One thing that doesn’t change as the years go by is my approach. Our job as wealth advisors is to evaluate the circumstances, trust our models, and stick to the course. I make sure to keep an investment strategy in front of my clients and make sure accounts are properly allocated and rebalanced as needed.

Make your investments great again

Although every day is a new opportunity to begin again, there is something about the start of a fresh season that empowers people to take action. In addition to ushering in 2017, we are also welcoming a new President into the White House to lead our nation.

While rising interest rates are eminent and a 7 year bull stock market run are both cause for concern, the President has made promises that could strengthen our economy, thereby maintaining the stock market run for a bit longer than anticipated.

Throughout this season of change, the key to positioning oneself for the ebb and flow is to diversify and include alternative investments such as non-stock, non-bond assets. While it’s impossible to know what the future will hold, implementing a forward thinking strategy that works towards your individual goals will pay off in dividends.

5 Wealth Building Recommendations

Having been a CFP for 25 years, I am often asked what my top tips are for making smart investments. Here are my top 5 recommendations that everyone should consider when making strategic decisions to their wealth building strategy:

  1. Avoid Self Destructive Investor Behavior. Be an Investor…not a Trader. From 1994 to 2013, the average stock fund returned 8.7% per year while the average stock investor earned only 5%. We call the gap between these results “investor behavior penalty”. Driven by emotions like fear and greed, they succumbed to negative behavior such as: 1) Pouring money into the latest top performing fund or asset class expecting the winning streak to continue 2) Avoiding areas of the market that have performed poorly, assuming recovery will never return 3) Abandoning their investment plan by attempting to successfully time moves in and out of the market, a near impossible feat.
  2. Keep long term goals and objectives in mind while refusing to be swayed by emotions or “Hot Tips”.
  3. Diversify. There is something to the old adage “do not keep all of your eggs in one basket”.
  4. Consider adding Alternative Investments. These would be investments that are not stocks or bonds. Examples are Commodities, Real Estate, Reinsurance, Life Settlements, Managed Futures.
  5. Pay attention to your Bond holdings. Rising interest rates could have negative effect on the value of exiting bonds. There is no time like the present to take inventory of what works, what doesn’t and what can be improved upon.

Friends in their 40s Discussing Building Wealth

Last month, I wrote about the Top Ways to Build Wealth in Your 50s. This month, let’s talk about wealth building in your 40s. Dare I say that in your 40s, you’re hitting your mid-life stride?  40-somethings are kind of walking a tightrope with their wealth – maximizing earnings, minimizing debts, and prioritizing needs and desires.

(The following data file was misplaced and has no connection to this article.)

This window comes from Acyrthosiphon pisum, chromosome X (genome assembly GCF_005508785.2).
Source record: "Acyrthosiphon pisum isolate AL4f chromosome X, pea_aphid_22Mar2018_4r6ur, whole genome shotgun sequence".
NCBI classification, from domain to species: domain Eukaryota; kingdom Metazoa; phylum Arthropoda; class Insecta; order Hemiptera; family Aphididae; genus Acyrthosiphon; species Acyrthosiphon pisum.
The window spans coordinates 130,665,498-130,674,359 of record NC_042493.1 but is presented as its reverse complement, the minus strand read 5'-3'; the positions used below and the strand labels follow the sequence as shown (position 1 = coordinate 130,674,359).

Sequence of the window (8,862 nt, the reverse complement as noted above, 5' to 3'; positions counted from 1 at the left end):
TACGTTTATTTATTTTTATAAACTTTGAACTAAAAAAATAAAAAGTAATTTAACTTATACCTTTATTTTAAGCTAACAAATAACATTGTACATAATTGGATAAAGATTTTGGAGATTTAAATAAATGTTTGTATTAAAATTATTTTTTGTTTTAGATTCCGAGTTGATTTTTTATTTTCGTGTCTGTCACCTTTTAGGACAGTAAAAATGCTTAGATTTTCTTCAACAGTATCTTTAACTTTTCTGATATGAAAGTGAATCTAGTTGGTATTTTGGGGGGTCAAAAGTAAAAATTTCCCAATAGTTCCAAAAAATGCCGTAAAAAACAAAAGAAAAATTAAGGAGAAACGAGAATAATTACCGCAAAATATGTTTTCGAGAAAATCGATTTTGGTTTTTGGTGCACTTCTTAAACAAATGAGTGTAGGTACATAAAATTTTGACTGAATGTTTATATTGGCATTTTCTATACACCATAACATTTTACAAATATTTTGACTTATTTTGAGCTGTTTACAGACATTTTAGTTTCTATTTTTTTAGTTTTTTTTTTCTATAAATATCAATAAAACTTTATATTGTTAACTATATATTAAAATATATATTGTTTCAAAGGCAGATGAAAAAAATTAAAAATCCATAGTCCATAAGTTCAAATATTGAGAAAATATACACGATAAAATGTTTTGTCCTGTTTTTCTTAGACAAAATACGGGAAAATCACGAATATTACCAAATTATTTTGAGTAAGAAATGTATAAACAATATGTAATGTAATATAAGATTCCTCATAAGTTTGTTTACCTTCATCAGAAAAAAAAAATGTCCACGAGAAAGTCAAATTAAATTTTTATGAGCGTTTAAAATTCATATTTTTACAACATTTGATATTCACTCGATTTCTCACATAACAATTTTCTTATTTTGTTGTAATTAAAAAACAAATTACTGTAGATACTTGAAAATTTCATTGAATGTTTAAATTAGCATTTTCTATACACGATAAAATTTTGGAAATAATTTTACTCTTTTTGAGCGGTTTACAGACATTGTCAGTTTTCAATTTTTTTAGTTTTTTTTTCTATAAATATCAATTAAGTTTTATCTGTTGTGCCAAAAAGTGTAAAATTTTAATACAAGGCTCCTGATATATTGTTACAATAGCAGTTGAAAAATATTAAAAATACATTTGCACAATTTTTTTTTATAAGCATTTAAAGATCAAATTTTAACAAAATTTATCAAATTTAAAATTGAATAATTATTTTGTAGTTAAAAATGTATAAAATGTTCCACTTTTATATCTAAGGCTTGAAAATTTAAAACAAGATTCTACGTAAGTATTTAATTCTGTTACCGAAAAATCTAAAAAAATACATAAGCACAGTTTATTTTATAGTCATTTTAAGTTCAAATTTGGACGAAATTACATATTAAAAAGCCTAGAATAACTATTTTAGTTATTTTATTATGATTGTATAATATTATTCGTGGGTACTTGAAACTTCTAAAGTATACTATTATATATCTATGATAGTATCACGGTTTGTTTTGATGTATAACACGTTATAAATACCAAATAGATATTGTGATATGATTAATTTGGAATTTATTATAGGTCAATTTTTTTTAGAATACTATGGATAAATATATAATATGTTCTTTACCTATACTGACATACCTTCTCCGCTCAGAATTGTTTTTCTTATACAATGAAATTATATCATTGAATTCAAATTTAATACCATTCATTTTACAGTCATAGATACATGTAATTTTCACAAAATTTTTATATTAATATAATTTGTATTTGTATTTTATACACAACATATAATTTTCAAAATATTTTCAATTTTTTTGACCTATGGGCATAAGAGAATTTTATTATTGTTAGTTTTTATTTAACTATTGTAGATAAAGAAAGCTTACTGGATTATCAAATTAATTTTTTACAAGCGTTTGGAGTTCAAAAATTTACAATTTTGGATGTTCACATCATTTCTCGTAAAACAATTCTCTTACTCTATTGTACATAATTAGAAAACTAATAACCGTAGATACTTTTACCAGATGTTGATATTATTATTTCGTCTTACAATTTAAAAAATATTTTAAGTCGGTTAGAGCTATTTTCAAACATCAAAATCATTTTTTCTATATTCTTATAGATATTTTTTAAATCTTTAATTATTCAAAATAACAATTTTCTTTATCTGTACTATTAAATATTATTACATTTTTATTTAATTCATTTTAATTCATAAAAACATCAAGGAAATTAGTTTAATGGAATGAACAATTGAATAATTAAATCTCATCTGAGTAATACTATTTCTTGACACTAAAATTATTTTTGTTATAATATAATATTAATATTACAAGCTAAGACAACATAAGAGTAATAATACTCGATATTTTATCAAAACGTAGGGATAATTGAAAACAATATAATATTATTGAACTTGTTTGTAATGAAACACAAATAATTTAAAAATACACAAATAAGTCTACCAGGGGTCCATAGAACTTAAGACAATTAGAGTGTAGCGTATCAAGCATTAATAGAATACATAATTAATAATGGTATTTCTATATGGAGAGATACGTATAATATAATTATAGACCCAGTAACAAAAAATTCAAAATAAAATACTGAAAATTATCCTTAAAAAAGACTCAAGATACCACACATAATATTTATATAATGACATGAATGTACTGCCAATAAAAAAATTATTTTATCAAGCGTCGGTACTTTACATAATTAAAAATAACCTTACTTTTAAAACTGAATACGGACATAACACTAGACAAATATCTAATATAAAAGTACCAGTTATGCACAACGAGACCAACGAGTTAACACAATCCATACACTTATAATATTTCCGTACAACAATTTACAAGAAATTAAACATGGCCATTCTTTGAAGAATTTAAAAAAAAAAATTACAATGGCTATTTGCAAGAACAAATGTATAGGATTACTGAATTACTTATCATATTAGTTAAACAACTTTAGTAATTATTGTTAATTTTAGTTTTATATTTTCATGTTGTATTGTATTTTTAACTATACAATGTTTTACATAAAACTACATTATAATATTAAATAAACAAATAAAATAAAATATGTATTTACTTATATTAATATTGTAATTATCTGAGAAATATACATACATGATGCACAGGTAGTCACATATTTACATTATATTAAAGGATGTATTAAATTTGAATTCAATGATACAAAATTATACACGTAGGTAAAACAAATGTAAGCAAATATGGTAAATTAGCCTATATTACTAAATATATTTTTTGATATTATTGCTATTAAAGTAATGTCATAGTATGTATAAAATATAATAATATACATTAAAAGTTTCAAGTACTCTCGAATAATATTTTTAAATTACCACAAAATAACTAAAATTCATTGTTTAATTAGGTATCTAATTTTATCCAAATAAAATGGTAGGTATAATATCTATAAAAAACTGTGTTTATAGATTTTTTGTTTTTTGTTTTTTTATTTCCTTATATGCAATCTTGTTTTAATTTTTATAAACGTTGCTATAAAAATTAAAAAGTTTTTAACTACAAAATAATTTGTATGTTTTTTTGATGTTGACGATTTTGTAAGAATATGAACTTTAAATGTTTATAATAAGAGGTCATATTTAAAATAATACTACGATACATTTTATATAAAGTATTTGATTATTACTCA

There’s a lot to think about in your 40s: if you don’t have kids in college, chances are you’re at least thinking about saving for college. Usually, your late 40s into your 50s are your top earning years, so with your higher income, you might be thinking about buying a larger house, traveling, golf club memberships, or luxury cars. It’s easy to get distracted!

So, what’s a 40-something to focus on if you’re serious about building wealth? Here are my top tips:

Save 50% of every raise

In your 40s, you’ll likely have promotions and job opportunities that can lead to significant increase your income. Lifestyle creep is prevalent at this stage of life, and it’s tempting to adjust your lifestyle upward with each bump in income. Proceed with caution!

Instead, a smarter wealth building strategy is to save at least 50% of every raise. That may even seem generous to some, who might save an even larger chunk of their raises. Obviously, if you can save even more, that is even better. But if you’re wanting to travel, or do some fun things you couldn’t afford to do before, committing to only spending 50% of each raise will help you build a larger savings/401k and narrow the gap to retirement.

Create passive income streams

With the extra income you’re generating in your 40s, another wealth building strategy is to create a passive income stream. Passive income streams usually require an initial outlay of cash or investment money and time, but after some work, will bring you consistent income without a lot of effort on your part.

One good example of a passive income stream is a rental property. There are some dividend stocks you can invest in as well that can bring regular payouts. You can also turn a hobby into a business, or become a silent partner in a business. Every person’s path is different, but it’s something to consider in your 40s!